US PATENTS IN 1855

DESCRIPTIONS AND CLAIMS OF SEVERAL AMERICAN PATENTS ISSUED IN THE YEAR 1855

 

This list of patents is far than be complete, further researches will be done, including patents for Needles and Knitting Machines.

Number of applications for patents during the year ...................... 4.435

Patents issued during the year ...................................................... 2.024

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JANUARY 1855

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US 12.146                             Daniel  T.  Ward

Sewing Machine

The inventor says: I do not claim any particular method of moving the needle; neither do I limit myself to using my improvement with the arrangement of needles and levers to the same, herein shown; but what I desire to secure by letters-patent is:

I claim the sliding fork 8, with or without the bristles 9, to detach the thread from the sides of the needle, or form a guide to the loop for the passage of the looper or shuttle, in the manner and as described and shown.  

January 2, 1855

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US 12.233                          Jotham  S.  Conant

Sewing Machine

The improvement consists in the use of an endless circular feeder D, revolving continuously, so as to supply the cloth to the needle a (on vibrating arm L), without the necessity, at any time, of stopping the machine for the purpose of attaching the cloth to the feed-bar, as has heretofore been the case. The pins c are to insure the motion of the cloth with the feeder.

Claim. An endless rotary cloth-feeder, in combination with a reciprocating needle or needles, substantially as described.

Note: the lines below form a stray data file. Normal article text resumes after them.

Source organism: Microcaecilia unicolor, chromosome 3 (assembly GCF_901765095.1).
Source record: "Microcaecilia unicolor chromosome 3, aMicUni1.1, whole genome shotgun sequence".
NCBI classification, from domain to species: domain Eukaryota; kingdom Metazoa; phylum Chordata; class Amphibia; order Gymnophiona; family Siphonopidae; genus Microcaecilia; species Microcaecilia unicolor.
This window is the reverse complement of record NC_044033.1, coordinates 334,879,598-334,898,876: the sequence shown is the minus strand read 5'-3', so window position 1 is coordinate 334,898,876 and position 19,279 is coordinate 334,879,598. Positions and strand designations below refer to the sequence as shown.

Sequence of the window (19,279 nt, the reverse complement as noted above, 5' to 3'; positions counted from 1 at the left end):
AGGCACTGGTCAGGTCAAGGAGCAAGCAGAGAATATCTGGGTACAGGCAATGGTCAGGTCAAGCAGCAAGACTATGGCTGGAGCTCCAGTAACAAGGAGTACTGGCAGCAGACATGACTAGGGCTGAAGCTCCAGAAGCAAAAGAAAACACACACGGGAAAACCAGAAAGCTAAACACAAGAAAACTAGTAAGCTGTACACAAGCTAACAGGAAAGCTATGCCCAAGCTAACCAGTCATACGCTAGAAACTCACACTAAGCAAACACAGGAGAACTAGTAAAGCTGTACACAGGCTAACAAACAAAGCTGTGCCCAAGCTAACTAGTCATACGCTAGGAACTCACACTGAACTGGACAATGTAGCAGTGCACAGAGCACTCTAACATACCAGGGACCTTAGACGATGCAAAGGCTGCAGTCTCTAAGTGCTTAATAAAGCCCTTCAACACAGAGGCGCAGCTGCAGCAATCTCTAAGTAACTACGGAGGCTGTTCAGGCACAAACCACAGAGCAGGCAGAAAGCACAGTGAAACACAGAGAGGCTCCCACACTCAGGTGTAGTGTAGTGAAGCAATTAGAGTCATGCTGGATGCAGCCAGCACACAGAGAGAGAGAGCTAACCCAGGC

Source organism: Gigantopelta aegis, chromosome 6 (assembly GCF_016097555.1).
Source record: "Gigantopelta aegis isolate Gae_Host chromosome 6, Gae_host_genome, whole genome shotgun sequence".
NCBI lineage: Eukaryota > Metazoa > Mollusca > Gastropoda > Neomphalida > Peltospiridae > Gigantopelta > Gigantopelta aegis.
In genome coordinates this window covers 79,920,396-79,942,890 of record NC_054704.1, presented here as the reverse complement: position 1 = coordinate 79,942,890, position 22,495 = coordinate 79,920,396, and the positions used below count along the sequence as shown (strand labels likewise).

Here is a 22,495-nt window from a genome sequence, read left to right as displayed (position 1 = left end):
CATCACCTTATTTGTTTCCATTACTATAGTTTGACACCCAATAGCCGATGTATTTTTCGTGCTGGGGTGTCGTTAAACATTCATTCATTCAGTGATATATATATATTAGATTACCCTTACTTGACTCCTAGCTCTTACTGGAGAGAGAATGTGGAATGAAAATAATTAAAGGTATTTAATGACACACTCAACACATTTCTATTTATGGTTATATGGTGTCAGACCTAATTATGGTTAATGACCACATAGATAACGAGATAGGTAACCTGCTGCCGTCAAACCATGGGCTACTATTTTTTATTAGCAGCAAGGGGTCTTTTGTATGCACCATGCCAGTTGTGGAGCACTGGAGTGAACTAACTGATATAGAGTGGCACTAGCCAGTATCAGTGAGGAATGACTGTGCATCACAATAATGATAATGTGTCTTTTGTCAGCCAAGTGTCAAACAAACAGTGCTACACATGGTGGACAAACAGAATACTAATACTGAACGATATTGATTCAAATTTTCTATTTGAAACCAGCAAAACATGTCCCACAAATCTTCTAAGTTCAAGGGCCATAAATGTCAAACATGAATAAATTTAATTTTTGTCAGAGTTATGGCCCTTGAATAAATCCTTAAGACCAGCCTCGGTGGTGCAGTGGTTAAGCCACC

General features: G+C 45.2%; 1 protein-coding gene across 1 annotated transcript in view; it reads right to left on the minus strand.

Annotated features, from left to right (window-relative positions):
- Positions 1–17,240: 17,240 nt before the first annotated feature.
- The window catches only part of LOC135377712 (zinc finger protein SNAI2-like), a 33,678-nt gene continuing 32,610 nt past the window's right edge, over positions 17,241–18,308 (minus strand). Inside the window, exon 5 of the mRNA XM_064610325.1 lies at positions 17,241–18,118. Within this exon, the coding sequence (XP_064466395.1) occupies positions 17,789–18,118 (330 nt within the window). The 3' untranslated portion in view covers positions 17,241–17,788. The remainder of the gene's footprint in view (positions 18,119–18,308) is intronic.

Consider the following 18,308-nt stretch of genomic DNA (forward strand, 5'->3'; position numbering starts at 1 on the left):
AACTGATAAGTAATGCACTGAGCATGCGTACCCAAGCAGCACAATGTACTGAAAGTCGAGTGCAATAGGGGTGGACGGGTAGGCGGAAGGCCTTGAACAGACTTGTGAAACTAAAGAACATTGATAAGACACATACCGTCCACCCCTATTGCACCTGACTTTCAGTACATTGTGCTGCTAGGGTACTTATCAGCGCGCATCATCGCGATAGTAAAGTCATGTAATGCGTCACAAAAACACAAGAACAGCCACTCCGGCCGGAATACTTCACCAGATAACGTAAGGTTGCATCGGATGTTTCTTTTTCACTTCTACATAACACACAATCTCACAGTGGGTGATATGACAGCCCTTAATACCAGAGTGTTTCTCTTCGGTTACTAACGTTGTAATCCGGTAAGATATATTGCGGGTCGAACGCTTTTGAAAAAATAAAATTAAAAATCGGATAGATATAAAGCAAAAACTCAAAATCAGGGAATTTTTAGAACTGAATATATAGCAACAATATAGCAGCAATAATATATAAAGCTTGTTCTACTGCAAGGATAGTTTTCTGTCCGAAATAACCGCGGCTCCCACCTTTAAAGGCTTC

Assignor to A. B. Ely

January 16, 1855

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US 12.247                            Hezekiah B. Smith

Sewing Machine

The inventor says : I do not claim a two-pointed needle having an eye in its centre, as this has been patented to J. J. Greenough; neither do I claim any other part, device, or thing claimed or patented in said Greenougli's patent.

But I claim, 1st. A slit or fissure formed in a needle, so as to be opened by any proper pointed instrument and the thread inserted in this fissure and then moved near to one end of it; then by removing the pointed instrument the two elastic or spring sides of this fissure close together and pinch and hold the thread so that the needle can be operated to sew a straight or curved seam and a through or back stitch, essentially in the manner and for the purpose set forth.

2d. I claim the finger Y, so arranged and operated (on the arm s by means of the spiral spring, the ring to adjust this spring and the slop T, or otherwise) as to draw the thread through the cloth so as to draw up the stitch and then let go of the thread, by the revolving or moving of this finger and the aim s, or equivalent, essentially in the manner and for the purpose set forth.

January 16, 1855

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US 12.322                              John B. Nichols

Sewing Machine

Claim. The combination of a binding guide with a sewing machine, meaning to claim the combination of mechanism whereby the operations of directing or applying the binding to the edge of any material and sewing it thereon, are conducted by automatic process.

January 30, 1855

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US 12.336                               Salem Wilder

Waxing Thread for Sewing Machine